Not everything Lude touched turned out perfectly. His stint at Colorado State University as the head football coach from 1962-1969 only saw one winning season. Previous to that he had been the assistant football coach at the University of Delaware and before that at the University of Maine.
During Lude’s many years of moving around the country, he met Steve Holton, now living in Vicksburg, who was with the University of Houston. Steve along with Perk Weisenburger marketed the moniker “Phi Slama Jama” for the school’s basketball team. Houston went to the NCAA Final Four tournament in 1982/83/84. Holton’s wife is the former Judi Pacukewicz of Vicksburg. They too moved about, from Houston, to Cal State Long Beach to the University of Northern Arizona where Holton was the athletic director and brought in Lude as a consultant. Upon Holton’s retirement from the University of California at Berkeley he and Judi moved to Barton Lake where her parents lived. Keeping in touch with Lude throughout the years, Steve engineered a reunion for Lude. Several of Lude’s athletic director friends, including Perk Weisenburger, who is now AD at Ferris State, gathered over the 4th of July week in Vicksburg.
Lude co-authored a book, “Walking the Line” about his life in sports. It has 85 testimonials in it from guys and gals who helped him or whom he helped along the way. The introduction was written by sports broadcaster Keith Jackson 10 years ago.
Vicksburg’s Girl Scout Troop just returned from a nine-day trip to Ireland. The scouts saved and planned for five years and worked hard to make this trip happen, said Windee Wagner, the troop’s co-leader with Penny Gettle, who was unable to go along. Five scouts and four moms went. The girls will be seniors this fall at Vicksburg High School.
They were amazed at how young our country is when they visited pre-historic sites, Wagner commented. They did the typical tourist things but saw how much history there is in the bigger world they traveled in. Their research included the money exchange and conversion fees. It was the first airplane flight for most of them and going through customs was a new experience as well.
They are all working to achieve their Gold Award, the equivalent of an Eagle Scout award for boys. The girls have until they turn 18 to finish a special project that is tied to the award. Their fundraising experience is a big part of the learning curve for the troop members. “We tried whatever we thought could earn money. Some were successful and some were not,” Wagner said.
Most of the girls earned enough money to pay for half of the trip costs through the fundraising experience. The rest they had to contribute from their own finances. They are all heavily involved in extra-curricular activities in school as well, Wagner pointed out. One girl plays soccer, three are in choir and three are in band. Two of the troop members were unable to go on the trip.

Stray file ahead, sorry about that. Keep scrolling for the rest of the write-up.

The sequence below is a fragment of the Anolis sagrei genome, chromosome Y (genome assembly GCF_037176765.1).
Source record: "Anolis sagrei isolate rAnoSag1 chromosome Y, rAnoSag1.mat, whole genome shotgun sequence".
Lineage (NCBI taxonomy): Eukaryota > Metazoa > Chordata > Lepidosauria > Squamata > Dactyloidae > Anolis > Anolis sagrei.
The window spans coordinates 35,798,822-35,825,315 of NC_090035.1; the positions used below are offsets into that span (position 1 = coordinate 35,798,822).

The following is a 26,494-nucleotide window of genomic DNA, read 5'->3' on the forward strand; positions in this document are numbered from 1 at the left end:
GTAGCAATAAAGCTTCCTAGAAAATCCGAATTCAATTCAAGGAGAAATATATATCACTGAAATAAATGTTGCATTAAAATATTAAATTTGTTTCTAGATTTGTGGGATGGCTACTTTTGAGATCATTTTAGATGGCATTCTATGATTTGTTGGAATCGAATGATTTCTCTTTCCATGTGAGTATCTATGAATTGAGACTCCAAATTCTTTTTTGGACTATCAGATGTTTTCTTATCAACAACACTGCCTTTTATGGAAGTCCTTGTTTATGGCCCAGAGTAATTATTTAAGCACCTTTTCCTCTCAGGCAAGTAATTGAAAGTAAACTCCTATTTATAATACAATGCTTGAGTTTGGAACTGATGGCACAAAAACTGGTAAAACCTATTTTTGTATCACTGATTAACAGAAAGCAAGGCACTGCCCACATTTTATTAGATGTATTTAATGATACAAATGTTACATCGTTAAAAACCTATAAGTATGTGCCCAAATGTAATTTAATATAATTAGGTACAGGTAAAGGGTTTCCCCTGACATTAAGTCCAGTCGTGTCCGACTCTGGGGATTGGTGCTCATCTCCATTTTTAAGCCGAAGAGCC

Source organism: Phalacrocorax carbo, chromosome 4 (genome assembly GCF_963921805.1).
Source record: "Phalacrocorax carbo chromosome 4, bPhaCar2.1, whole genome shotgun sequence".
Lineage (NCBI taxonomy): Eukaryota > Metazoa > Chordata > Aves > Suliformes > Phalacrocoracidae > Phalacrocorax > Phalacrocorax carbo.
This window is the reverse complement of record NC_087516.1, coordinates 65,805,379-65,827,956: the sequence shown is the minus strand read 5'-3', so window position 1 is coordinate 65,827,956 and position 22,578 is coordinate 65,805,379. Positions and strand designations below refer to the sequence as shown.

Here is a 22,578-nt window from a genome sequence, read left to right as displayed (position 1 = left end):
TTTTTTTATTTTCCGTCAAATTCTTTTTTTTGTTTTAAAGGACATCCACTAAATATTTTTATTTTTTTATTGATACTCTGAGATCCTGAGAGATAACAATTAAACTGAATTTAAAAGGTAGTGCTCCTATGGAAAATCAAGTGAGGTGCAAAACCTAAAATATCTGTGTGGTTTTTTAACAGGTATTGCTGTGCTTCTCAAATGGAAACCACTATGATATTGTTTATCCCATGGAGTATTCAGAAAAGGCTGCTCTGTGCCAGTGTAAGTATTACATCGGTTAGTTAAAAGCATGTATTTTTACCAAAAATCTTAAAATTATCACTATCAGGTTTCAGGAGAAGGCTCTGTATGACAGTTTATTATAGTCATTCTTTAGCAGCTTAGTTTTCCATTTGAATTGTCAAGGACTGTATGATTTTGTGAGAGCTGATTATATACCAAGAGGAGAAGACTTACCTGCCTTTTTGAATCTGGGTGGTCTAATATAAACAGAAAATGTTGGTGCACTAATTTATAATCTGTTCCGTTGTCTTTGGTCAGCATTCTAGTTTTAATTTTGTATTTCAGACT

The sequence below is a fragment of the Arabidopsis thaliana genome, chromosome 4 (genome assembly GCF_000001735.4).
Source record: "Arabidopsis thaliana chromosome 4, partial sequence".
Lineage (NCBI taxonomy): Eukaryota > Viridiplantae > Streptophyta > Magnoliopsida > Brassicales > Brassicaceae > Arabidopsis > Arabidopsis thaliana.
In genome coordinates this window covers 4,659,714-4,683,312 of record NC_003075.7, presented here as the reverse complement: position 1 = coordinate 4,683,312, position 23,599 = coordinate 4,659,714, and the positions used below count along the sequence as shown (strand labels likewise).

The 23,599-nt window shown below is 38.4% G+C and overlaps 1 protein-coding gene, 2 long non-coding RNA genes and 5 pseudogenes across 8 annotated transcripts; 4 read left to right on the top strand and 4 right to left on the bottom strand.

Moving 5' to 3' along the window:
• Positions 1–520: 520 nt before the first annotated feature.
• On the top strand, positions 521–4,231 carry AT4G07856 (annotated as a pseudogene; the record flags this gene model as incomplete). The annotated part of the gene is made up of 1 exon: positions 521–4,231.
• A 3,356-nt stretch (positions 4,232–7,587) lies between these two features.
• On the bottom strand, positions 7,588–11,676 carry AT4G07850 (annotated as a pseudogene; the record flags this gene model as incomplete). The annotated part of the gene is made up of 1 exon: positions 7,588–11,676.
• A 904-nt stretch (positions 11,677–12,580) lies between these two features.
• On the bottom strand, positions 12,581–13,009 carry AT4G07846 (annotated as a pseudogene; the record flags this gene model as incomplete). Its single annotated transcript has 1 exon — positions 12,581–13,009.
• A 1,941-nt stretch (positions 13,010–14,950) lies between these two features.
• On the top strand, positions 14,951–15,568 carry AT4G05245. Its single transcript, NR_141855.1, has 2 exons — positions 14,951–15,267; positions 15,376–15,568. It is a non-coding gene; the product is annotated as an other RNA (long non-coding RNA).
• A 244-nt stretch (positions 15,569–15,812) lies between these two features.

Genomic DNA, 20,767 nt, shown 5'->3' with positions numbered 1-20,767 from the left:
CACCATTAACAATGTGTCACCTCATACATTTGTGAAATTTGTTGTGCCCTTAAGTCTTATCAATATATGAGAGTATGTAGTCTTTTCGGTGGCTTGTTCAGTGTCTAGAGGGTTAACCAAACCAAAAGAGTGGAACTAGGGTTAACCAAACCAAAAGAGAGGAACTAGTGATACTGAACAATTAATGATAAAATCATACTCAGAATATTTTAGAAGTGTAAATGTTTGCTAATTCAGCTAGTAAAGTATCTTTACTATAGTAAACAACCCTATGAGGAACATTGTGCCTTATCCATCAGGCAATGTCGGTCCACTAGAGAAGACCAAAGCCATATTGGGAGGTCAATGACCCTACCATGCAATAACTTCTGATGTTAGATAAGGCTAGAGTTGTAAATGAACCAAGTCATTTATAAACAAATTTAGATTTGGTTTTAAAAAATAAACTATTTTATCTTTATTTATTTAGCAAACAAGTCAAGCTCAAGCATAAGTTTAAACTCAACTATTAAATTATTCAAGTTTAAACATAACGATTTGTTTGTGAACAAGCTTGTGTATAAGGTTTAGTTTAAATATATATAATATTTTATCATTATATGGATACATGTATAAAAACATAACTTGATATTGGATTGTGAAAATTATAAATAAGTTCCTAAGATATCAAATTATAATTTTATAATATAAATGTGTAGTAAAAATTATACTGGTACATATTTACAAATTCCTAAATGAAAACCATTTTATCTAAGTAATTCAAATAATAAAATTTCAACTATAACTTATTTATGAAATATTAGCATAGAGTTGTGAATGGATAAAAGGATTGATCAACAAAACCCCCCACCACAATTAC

They researched the country they wanted to visit, narrowing down the choices to France or Ireland with the parents getting one vote apiece. Ireland won on a split vote. As it turned out, Ireland was having a heat wave and it was very dry in the cities and countryside. “It turned out that the girls didn’t use their phones as much as when they are home, using them mostly to take pictures,” Wagner said.
Charlie Glaes was recognized by the Vicksburg Rotary Club for his long dedication and work with the Rotary Showboat. He started years ago, singing in the chorus, being part of great skits and a very popular featured soloist. Also, he was touted for his activities working with the club in many roles dealing with kids.
He was also recognized for his longtime commitment to the community as an education leader, dedicating his career to Vicksburg Schools from suspension room supervisor, elementary principal, middle school principal, assistant superintendent for curriculum to the last 14 years as superintendent. “It wasn’t a matter of performing his job, he gave it 120% and never lost sight of what was good for kids,” said Skip Knowles as he presented the award to Glaes. “He was involved in many venues supporting our schools and the education of our kids.”
The Paul Harris award is highest a Rotarian can receive. It is given annually to a member who best exemplifies the ideas of Rotary, “Service Above Self,” who has given outstanding service to Rotary and the community at large. Harris was the founder of Rotary in Chicago in 1905. The service organization has a membership of 1.2 million in 33,000 clubs in 200 countries worldwide.